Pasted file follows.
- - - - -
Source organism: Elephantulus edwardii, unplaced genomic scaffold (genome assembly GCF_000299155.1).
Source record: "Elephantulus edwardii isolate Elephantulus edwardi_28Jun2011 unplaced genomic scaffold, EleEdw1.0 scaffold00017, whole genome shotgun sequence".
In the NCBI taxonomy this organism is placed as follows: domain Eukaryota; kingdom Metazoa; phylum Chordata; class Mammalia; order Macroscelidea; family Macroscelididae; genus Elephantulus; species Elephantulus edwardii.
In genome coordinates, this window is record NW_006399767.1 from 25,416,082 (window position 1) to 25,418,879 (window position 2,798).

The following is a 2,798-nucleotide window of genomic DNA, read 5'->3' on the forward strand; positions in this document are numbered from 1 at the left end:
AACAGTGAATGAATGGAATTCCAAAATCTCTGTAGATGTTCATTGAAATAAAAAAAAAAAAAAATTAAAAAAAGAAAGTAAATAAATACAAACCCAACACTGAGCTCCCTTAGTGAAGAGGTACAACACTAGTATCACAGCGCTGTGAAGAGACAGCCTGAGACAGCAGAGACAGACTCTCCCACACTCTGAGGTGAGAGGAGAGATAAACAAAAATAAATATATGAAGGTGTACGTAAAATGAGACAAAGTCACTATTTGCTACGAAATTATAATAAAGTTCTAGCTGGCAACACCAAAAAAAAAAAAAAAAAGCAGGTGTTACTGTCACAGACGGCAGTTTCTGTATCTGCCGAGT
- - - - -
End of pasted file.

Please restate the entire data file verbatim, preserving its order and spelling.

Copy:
Source organism: Elephantulus edwardii, unplaced genomic scaffold (genome assembly GCF_000299155.1).
Source record: "Elephantulus edwardii isolate Elephantulus edwardi_28Jun2011 unplaced genomic scaffold, EleEdw1.0 scaffold00017, whole genome shotgun sequence".
In the NCBI taxonomy this organism is placed as follows: domain Eukaryota; kingdom Metazoa; phylum Chordata; class Mammalia; order Macroscelidea; family Macroscelididae; genus Elephantulus; species Elephantulus edwardii.
In genome coordinates, this window is record NW_006399767.1 from 25,416,082 (window position 1) to 25,418,879 (window position 2,798).

The following is a 2,798-nucleotide window of genomic DNA, read 5'->3' on the forward strand; positions in this document are numbered from 1 at the left end:
AACAGTGAATGAATGGAATTCCAAAATCTCTGTAGATGTTCATTGAAATAAAAAAAAAAAAAAATTAAAAAAAGAAAGTAAATAAATACAAACCCAACACTGAGCTCCCTTAGTGAAGAGGTACAACACTAGTATCACAGCGCTGTGAAGAGACAGCCTGAGACAGCAGAGACAGACTCTCCCACACTCTGAGGTGAGAGGAGAGATAAACAAAAATAAATATATGAAGGTGTACGTAAAATGAGACAAAGTCACTATTTGCTACGAAATTATAATAAAGTTCTAGCTGGCAACACCAAAAAAAAAAAAAAAAAGCAGGTGTTACTGTCACAGACGGCAGTTTCTGTATCTGCCGAGT